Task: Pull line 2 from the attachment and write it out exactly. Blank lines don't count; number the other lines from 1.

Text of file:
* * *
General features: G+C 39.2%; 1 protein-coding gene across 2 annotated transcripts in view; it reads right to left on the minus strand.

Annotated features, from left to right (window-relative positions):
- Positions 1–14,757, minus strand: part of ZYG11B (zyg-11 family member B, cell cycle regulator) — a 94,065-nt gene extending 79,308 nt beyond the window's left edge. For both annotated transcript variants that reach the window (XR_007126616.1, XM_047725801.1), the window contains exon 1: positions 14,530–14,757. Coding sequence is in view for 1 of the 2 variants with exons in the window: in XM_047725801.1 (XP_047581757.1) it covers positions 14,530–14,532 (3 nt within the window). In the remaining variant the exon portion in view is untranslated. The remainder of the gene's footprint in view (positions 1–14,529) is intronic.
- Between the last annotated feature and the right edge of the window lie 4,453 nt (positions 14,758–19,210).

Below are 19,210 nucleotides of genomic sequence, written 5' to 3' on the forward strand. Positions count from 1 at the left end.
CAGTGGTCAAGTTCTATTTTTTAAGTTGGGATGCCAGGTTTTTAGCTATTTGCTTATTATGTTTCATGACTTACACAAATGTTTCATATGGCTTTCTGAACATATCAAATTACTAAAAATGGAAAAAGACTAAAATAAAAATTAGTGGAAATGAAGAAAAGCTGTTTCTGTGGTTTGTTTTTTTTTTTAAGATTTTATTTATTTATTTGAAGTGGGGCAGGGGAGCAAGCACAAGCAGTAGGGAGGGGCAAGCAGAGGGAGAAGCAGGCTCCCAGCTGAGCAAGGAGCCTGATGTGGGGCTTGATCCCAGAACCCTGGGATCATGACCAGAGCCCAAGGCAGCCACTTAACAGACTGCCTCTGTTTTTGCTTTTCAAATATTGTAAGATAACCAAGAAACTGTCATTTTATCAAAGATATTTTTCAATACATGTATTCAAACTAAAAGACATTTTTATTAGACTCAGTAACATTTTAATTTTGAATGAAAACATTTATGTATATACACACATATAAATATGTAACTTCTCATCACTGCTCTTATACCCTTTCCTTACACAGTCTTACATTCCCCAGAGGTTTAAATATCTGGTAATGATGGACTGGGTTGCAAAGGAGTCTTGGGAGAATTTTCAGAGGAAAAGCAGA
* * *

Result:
Annotated features, from left to right (window-relative positions):